MLK Day of Service Part II: The Discussion

7 Feb

If you want to read about how Public Allies DC spent the morning of our day of service in honor of Dr. Martin Luther King Jr., check out my previous blog entry.

After our morning spent marching  parade, we transitioned from the frigid outdoors into the Salvation Army building in historic Anacostia to host a film screening and community discussion.  The event brought filmmakers together with allies in an ally-facilitated discussion of Dr. Martin Luther King Jr.’s legacy in communities around the country.

The film, called the MLK Streets project, is a collaboration between local filmmakers and DC Public High School students.  Together, they traveled around the country to over a dozen different streets named for Dr. King and interviews people about what life is like in that neighborhood.  The project was inspired by a very famous Chris Rock bit, in which he  notes the irony in the fact that streets named after Dr. King are often marked by violence:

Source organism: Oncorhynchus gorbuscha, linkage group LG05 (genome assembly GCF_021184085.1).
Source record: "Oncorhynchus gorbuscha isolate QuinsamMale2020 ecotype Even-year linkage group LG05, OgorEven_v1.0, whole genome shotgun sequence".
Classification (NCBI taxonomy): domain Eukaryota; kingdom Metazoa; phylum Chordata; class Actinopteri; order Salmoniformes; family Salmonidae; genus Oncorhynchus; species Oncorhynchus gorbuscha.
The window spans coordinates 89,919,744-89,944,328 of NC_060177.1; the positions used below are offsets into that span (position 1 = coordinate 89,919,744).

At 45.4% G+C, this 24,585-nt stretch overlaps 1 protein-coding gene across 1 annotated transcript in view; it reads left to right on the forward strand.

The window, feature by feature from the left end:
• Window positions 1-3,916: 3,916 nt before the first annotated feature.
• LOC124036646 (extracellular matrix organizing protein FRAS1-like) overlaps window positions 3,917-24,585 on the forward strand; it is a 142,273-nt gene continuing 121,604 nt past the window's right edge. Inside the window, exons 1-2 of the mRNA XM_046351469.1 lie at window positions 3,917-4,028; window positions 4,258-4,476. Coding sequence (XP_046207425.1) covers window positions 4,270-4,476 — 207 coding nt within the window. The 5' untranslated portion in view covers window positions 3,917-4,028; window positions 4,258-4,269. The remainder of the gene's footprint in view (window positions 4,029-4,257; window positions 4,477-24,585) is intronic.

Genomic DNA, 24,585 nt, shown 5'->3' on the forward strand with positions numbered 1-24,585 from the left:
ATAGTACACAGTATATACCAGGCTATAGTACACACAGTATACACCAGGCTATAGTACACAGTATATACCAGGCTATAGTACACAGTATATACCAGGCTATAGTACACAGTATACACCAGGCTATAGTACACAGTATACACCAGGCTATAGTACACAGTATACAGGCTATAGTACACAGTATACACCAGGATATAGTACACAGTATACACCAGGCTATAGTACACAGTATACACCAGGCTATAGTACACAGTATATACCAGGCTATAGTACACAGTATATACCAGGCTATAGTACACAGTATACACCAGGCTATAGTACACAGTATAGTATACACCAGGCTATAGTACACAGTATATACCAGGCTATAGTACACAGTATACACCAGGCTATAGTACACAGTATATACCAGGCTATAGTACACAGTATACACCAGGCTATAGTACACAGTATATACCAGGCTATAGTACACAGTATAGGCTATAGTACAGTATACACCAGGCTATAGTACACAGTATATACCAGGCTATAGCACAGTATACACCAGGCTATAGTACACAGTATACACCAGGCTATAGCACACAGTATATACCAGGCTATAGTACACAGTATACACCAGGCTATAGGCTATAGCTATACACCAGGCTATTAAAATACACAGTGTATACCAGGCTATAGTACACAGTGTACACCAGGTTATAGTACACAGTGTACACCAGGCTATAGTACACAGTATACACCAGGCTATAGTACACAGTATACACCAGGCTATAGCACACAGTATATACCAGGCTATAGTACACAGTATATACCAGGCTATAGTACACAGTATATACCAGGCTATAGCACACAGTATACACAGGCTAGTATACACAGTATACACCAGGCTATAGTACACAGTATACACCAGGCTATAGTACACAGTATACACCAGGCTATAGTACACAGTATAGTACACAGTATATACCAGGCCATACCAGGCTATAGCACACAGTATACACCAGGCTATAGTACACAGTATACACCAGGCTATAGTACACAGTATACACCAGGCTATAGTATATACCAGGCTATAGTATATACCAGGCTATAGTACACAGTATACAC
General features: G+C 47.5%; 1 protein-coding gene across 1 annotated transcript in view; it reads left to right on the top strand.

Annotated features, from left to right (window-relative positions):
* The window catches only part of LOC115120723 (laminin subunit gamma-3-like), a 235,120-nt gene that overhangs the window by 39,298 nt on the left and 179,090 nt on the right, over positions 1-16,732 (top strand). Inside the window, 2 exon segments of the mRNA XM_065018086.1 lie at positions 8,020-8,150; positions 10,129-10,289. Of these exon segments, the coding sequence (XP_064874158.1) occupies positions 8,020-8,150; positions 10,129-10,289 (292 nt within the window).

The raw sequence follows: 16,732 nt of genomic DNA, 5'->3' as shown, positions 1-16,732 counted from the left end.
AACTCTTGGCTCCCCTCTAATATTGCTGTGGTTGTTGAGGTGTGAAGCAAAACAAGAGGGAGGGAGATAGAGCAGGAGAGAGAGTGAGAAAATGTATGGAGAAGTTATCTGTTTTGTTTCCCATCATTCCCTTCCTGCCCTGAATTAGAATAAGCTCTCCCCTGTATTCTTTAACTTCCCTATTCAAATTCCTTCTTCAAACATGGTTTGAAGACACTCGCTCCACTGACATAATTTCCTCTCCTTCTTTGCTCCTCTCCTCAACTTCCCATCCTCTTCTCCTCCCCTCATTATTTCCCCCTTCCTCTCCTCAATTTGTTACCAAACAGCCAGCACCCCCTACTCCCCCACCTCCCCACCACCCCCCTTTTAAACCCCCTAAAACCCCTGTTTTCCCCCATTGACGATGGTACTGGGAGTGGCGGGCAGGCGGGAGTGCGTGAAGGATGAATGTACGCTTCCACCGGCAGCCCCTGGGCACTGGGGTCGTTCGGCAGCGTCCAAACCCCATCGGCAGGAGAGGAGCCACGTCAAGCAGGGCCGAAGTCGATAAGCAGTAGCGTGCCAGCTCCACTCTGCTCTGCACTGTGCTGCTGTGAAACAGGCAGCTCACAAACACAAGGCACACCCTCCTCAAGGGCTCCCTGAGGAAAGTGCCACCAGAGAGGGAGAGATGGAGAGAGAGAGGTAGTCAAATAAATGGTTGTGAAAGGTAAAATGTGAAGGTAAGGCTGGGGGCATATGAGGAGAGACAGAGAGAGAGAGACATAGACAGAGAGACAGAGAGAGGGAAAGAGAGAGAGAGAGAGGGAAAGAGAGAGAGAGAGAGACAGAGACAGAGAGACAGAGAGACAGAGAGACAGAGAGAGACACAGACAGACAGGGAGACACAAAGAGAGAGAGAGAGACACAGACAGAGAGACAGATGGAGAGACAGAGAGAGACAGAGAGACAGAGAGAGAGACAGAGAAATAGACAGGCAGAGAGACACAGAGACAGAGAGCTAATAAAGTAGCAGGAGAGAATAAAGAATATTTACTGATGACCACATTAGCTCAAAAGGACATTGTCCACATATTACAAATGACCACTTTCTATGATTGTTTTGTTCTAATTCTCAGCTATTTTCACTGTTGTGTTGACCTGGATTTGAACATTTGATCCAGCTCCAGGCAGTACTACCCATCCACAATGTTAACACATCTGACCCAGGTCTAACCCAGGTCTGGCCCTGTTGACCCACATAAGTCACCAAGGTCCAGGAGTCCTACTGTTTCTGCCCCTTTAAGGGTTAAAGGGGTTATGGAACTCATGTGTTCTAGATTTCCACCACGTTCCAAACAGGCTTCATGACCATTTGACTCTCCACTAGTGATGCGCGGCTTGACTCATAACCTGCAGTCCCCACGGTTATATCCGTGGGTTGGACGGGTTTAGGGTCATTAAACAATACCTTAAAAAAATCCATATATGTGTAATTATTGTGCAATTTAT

You know what’s wild? Martin Luther King stood for nonviolence. Now what’s Martin Luther King? A street. And I don’t give a [expletive] where you at in America, if you on Martin Luther King Boulevard, there’s some violence going down.

Despite the fact that Rock makes light of this pattern, the filmmakers were interested in the grain of truth behind the joke.  There are hundreds of streets in America named after Dr. King and nearly all of them run through black communities overrun by poverty and violence.  Why is it, then, that the namesake streets of a man who dedicated his life to peace and alleviation of poverty never reflect his vision for a brighter future?

After viewing the film, a group of allies initiated discussion with special guests, including co-producers of the film and one of my fellow allies who talked about attending school just off of DC’s Martin Luther King Avenue.


One Response to “MLK Day of Service Part II: The Discussion”


  1. Stuff People Say About “The MLK Streets Project” | Ally Snapshots - February 8, 2012

    […] Posted on February 8, 2012 by Ariel Earlier this week I wrote a short entry about a documentary screening hosted by Public Allies DC on Martin Luther King Jr. Day.  Since […]

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